Words are powerful. Although intangible they have the power to construct and destroy hopes, dreams, ambitions, plans, even countries (think Truman and the atom bomb). The simple fact is that for the vast majority of us, our words will be the most powerful weapons we ever yield. That being said we must realize, as the oft quoted line from Spiderman states, “with great power comes great responsibility.”
Recently in an attempt to make the public more responsible for its words several well-meaning parties including that of Sheryl Sandberg, COO of LeanIn.org, an organization dedicated to empowering and encouraging girls as well as John Wooten, former professional football player and head of the Fritz Pollard Alliance have each launched separate attempts to have words they consider to be offensive banned. Sandberg, has initiated a campaign to, “ban bossy” believing that the word “bossy” is a harmful label that discourages young girls from taking leadership positions. Meanwhile, Wooten desires that the NFL ban players from using the “N-word” and incur fines and punishments on players who insist on using the word.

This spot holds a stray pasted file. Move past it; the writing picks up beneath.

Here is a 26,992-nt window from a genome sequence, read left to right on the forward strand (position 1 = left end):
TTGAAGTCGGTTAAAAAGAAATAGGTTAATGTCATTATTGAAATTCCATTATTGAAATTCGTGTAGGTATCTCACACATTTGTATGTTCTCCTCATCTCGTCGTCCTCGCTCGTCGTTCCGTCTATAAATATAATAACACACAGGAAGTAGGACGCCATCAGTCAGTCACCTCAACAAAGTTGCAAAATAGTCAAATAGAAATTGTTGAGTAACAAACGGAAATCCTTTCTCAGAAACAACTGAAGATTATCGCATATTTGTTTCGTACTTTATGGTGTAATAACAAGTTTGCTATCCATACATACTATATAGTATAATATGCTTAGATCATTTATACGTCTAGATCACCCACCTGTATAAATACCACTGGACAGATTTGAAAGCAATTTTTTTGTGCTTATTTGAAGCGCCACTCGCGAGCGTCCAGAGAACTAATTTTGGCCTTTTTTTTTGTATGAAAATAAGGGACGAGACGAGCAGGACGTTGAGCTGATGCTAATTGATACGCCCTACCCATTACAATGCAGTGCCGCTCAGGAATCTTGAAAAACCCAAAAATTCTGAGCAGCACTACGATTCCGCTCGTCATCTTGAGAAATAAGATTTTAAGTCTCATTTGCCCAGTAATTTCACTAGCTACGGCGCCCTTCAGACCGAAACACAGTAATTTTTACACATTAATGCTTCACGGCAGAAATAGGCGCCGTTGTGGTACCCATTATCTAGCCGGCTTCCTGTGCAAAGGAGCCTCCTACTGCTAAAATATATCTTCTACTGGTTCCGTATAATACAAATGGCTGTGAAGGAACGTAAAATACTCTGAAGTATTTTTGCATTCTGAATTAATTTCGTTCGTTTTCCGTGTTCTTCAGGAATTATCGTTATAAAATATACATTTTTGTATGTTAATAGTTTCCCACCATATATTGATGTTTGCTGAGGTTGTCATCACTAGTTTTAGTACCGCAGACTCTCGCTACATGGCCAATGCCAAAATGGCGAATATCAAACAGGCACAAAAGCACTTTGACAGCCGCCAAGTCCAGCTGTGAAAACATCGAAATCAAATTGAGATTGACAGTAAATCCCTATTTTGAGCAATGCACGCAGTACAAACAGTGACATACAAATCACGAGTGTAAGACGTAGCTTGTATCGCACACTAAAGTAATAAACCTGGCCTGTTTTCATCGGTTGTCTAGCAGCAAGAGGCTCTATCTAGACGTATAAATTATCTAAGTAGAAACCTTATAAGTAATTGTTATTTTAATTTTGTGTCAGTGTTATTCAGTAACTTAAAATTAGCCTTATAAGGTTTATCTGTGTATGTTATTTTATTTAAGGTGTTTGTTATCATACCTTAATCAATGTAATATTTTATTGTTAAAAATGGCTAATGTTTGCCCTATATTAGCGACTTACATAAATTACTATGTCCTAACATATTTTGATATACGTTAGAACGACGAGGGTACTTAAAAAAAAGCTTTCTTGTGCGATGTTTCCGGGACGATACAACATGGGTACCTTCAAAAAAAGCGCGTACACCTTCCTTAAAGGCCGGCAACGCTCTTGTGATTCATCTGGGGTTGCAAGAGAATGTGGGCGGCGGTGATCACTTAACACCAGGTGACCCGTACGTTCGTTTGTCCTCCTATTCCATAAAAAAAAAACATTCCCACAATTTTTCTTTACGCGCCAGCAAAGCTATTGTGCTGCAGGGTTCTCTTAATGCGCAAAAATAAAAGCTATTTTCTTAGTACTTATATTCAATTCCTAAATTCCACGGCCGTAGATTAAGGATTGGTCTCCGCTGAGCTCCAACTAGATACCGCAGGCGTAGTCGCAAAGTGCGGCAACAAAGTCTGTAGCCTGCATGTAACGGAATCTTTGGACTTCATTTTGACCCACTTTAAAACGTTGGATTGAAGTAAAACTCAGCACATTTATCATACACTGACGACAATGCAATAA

While I must admit that both individuals (and those supporting them) have their hearts in the right place, attempting to make the world a better place by ensuring that all individuals can assert themselves and pursue their ideals without fear of retaliation, I disagree with their methods. I believe that all words have a place in the world, even the ugly ones. Nigger, whore, bitch, retard. While all are equally unpleasant ( to say the least) I would not dare want to infringe on a person’s right to use them. Banning words is not the way to progress our society. I believe that if we truly want to empower ourselves and our posterity, instead of constantly trying to insulate ourselves from the harshness of reality we need to face it unabashedly. The world can be a ugly place sometimes, full of ugly people who say hateful things, but not all people are like this. For all the evil in the world there is some good, and I think if and when we wake up everyday and resolve to be a part of the solution, that is how we’ll make progress. Lets choose to use our words to combat the ignorance that creates stereotypes and place in its stead respect for all people. Sticks and stones may break our bones, words may cut us to the core, but scars heal with time. Right now, we have the opportunity to be agents of healing.